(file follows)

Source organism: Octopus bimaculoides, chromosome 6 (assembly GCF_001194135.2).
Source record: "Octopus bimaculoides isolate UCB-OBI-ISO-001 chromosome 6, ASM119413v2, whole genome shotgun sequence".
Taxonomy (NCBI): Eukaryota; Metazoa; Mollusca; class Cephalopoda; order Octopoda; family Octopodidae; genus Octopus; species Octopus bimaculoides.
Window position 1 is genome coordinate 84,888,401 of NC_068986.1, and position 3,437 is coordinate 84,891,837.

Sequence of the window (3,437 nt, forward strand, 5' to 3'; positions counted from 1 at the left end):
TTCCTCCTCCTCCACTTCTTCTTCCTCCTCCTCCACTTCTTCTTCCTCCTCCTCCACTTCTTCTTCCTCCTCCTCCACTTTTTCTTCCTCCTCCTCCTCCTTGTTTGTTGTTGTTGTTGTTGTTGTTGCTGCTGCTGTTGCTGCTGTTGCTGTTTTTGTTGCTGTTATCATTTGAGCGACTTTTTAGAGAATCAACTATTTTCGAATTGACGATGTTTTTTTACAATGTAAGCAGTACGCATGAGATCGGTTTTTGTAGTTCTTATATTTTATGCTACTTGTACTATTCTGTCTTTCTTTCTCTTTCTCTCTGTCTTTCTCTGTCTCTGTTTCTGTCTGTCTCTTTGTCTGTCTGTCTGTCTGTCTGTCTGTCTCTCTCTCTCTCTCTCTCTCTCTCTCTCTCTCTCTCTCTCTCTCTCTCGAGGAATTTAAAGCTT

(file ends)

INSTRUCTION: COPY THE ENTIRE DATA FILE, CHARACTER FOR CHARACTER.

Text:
Source organism: Octopus bimaculoides, chromosome 6 (assembly GCF_001194135.2).
Source record: "Octopus bimaculoides isolate UCB-OBI-ISO-001 chromosome 6, ASM119413v2, whole genome shotgun sequence".
Taxonomy (NCBI): Eukaryota; Metazoa; Mollusca; class Cephalopoda; order Octopoda; family Octopodidae; genus Octopus; species Octopus bimaculoides.
Window position 1 is genome coordinate 84,888,401 of NC_068986.1, and position 3,437 is coordinate 84,891,837.

Sequence of the window (3,437 nt, forward strand, 5' to 3'; positions counted from 1 at the left end):
TTCCTCCTCCTCCACTTCTTCTTCCTCCTCCTCCACTTCTTCTTCCTCCTCCTCCACTTCTTCTTCCTCCTCCTCCACTTTTTCTTCCTCCTCCTCCTCCTTGTTTGTTGTTGTTGTTGTTGTTGTTGCTGCTGCTGTTGCTGCTGTTGCTGTTTTTGTTGCTGTTATCATTTGAGCGACTTTTTAGAGAATCAACTATTTTCGAATTGACGATGTTTTTTTACAATGTAAGCAGTACGCATGAGATCGGTTTTTGTAGTTCTTATATTTTATGCTACTTGTACTATTCTGTCTTTCTTTCTCTTTCTCTCTGTCTTTCTCTGTCTCTGTTTCTGTCTGTCTCTTTGTCTGTCTGTCTGTCTGTCTGTCTGTCTCTCTCTCTCTCTCTCTCTCTCTCTCTCTCTCTCTCTCTCTCTCTCTCGAGGAATTTAAAGCTT